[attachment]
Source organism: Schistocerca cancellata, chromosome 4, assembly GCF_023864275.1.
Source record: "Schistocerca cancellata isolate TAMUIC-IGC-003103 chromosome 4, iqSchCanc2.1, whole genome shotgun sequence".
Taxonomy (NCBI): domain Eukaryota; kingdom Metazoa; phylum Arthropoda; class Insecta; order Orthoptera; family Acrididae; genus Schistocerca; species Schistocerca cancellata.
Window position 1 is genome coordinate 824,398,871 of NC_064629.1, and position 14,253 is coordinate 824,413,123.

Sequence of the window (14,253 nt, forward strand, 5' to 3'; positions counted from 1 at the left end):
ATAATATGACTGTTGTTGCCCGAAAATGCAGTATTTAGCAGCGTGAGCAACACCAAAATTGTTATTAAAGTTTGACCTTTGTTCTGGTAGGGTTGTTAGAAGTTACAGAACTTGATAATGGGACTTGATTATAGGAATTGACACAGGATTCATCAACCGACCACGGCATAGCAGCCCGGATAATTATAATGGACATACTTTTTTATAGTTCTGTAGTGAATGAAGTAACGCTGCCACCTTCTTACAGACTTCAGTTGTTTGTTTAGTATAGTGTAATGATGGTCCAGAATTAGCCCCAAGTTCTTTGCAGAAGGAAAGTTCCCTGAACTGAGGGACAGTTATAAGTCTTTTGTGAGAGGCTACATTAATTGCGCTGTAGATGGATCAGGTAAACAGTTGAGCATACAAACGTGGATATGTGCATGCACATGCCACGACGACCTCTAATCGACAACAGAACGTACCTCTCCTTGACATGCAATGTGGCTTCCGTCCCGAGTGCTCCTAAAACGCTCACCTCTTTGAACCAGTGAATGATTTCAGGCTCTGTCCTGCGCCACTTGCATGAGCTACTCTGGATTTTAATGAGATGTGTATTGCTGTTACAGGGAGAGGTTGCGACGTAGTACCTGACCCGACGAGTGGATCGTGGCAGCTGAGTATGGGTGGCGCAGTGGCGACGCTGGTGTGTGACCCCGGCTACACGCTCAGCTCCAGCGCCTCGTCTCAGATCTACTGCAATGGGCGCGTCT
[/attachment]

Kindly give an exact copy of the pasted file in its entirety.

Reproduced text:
Source organism: Schistocerca cancellata, chromosome 4, assembly GCF_023864275.1.
Source record: "Schistocerca cancellata isolate TAMUIC-IGC-003103 chromosome 4, iqSchCanc2.1, whole genome shotgun sequence".
Taxonomy (NCBI): domain Eukaryota; kingdom Metazoa; phylum Arthropoda; class Insecta; order Orthoptera; family Acrididae; genus Schistocerca; species Schistocerca cancellata.
Window position 1 is genome coordinate 824,398,871 of NC_064629.1, and position 14,253 is coordinate 824,413,123.

Sequence of the window (14,253 nt, forward strand, 5' to 3'; positions counted from 1 at the left end):
ATAATATGACTGTTGTTGCCCGAAAATGCAGTATTTAGCAGCGTGAGCAACACCAAAATTGTTATTAAAGTTTGACCTTTGTTCTGGTAGGGTTGTTAGAAGTTACAGAACTTGATAATGGGACTTGATTATAGGAATTGACACAGGATTCATCAACCGACCACGGCATAGCAGCCCGGATAATTATAATGGACATACTTTTTTATAGTTCTGTAGTGAATGAAGTAACGCTGCCACCTTCTTACAGACTTCAGTTGTTTGTTTAGTATAGTGTAATGATGGTCCAGAATTAGCCCCAAGTTCTTTGCAGAAGGAAAGTTCCCTGAACTGAGGGACAGTTATAAGTCTTTTGTGAGAGGCTACATTAATTGCGCTGTAGATGGATCAGGTAAACAGTTGAGCATACAAACGTGGATATGTGCATGCACATGCCACGACGACCTCTAATCGACAACAGAACGTACCTCTCCTTGACATGCAATGTGGCTTCCGTCCCGAGTGCTCCTAAAACGCTCACCTCTTTGAACCAGTGAATGATTTCAGGCTCTGTCCTGCGCCACTTGCATGAGCTACTCTGGATTTTAATGAGATGTGTATTGCTGTTACAGGGAGAGGTTGCGACGTAGTACCTGACCCGACGAGTGGATCGTGGCAGCTGAGTATGGGTGGCGCAGTGGCGACGCTGGTGTGTGACCCCGGCTACACGCTCAGCTCCAGCGCCTCGTCTCAGATCTACTGCAATGGGCGCGTCT